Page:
DEBORAH CROMBIE: Talking about reading books straight through the other day started me wondering how fast I actually read. Years ago--college days--I took a speed reading course. Even though I'd always been a fast reader, I thought it might help with college texts. As it turned out, any gains I made were surely lost to those biology books painstakingly highlighted with yellow marker, and I'd never worried about it much since.
I read for work, and for pleasure, on printed pages and on all sorts of screens. But I've calculated, roughly, when I'm alloting my nightly reading time, that I read about fifty pages an hour.
Therefore it makes sense that I read the new Charles Todd, No Shred of Evidence, which is a little over three hundred pages, in six to seven hours. But how fast is that, really?
So I took a couple of tests. Here's one, from Staples. I tried several and tested a little under 400 words a minute, with 100% comprehension. Now the average is 200--400 words a minute, so this is not blazingly fast. (Although I suspect when I'm at the crucial part of a good novel, I read considerably faster...) Some speed reading apps and programs claim you can learn to read as fast as 1000 words a minute.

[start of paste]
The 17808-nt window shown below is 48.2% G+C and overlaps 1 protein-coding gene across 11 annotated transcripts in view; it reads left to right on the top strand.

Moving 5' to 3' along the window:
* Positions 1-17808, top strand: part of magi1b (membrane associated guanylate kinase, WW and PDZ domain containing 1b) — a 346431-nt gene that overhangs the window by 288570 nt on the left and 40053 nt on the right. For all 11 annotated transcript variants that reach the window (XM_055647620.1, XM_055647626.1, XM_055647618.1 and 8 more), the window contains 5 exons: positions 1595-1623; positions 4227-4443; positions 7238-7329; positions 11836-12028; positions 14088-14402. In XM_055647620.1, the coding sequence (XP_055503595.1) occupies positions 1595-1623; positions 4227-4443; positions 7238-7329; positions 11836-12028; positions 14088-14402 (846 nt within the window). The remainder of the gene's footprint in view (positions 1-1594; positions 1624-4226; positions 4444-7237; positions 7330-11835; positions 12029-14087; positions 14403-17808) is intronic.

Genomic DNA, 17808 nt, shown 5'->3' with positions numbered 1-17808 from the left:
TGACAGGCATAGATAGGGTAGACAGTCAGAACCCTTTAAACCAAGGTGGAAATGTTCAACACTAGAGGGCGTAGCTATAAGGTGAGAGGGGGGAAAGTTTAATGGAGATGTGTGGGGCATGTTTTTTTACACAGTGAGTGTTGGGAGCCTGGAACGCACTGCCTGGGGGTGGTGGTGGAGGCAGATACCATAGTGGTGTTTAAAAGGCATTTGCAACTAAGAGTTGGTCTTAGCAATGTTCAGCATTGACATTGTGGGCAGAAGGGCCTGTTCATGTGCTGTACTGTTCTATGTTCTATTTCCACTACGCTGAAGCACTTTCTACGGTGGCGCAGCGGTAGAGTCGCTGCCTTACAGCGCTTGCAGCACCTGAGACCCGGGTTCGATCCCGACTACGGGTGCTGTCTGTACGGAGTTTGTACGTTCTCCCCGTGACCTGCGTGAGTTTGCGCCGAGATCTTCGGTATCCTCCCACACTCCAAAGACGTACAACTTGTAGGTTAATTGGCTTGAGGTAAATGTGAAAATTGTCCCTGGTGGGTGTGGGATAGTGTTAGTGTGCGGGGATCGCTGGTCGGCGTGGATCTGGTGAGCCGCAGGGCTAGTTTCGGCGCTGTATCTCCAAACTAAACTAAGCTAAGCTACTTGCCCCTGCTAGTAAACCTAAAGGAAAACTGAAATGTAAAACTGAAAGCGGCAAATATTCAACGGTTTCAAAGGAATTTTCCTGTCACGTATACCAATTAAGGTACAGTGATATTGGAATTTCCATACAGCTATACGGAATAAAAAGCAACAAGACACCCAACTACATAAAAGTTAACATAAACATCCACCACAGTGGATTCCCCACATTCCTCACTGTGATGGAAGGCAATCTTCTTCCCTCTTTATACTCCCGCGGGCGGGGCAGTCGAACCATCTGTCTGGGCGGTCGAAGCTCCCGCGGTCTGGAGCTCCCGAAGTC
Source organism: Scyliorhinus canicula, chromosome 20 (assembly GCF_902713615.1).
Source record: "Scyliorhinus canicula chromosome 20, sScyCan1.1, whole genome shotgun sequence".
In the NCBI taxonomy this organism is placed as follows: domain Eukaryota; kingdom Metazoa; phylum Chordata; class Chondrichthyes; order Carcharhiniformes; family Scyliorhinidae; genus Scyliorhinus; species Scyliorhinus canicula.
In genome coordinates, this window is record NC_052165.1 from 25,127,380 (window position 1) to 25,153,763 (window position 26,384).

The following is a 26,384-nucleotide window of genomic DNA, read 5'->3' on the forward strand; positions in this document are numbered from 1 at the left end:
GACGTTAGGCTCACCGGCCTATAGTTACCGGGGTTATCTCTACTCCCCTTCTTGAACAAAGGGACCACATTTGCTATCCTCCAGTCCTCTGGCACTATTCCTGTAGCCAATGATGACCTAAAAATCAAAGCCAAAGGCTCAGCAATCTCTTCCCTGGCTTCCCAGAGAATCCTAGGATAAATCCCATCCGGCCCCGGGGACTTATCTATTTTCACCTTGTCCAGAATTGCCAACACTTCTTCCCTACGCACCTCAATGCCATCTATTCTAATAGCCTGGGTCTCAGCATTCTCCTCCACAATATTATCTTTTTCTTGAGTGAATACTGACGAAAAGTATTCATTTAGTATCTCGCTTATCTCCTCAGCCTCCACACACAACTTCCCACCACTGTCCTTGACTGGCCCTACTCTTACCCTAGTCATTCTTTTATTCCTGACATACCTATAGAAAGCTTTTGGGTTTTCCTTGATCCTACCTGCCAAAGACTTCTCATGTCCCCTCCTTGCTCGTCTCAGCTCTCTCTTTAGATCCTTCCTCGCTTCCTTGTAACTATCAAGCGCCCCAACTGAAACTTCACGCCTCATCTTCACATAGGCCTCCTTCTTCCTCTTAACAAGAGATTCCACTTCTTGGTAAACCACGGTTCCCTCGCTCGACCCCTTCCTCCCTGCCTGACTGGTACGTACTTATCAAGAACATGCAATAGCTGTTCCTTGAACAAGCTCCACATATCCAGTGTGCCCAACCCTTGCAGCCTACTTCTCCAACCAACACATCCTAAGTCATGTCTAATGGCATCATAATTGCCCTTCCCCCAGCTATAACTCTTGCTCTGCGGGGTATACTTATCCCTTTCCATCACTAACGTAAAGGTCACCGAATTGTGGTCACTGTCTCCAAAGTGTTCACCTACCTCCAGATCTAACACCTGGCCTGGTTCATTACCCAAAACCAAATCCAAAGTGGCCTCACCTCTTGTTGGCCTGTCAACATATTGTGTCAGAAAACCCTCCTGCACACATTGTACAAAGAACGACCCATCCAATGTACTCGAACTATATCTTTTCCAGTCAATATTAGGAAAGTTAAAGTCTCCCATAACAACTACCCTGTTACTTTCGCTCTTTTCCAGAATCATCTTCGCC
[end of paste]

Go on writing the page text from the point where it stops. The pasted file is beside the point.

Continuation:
I did a little more research and discovered that speed reading has made a comeback, and that there are all sorts of different apps and different methods you can use to improve your reading speed. There are also lots of theories about the way reading on screens changes the way our brains process words. As you can probably guess, I found myself going down the information rabbit hole, and there is some fascinating stuff out there.
But does reading faster actually improve your reading experience? My take, both from my very shallow bit of research, and from my own experience, is that it does NOT.
While you may be able to hang on to comprehension, you are likely to lose emotional engagement. And if you read for language as well as story, appreciating good prose just takes a little time.
(How many of you reread the ends of books, because you've rushed through them in order to see what happens??)
However, there is a little nagging voice that says, "But given an hour-a-night reading block, I could read two books a week instead of one..."
What about you, REDS and readers? Do you know how fast you read? And are you tempted by the speed reading apps?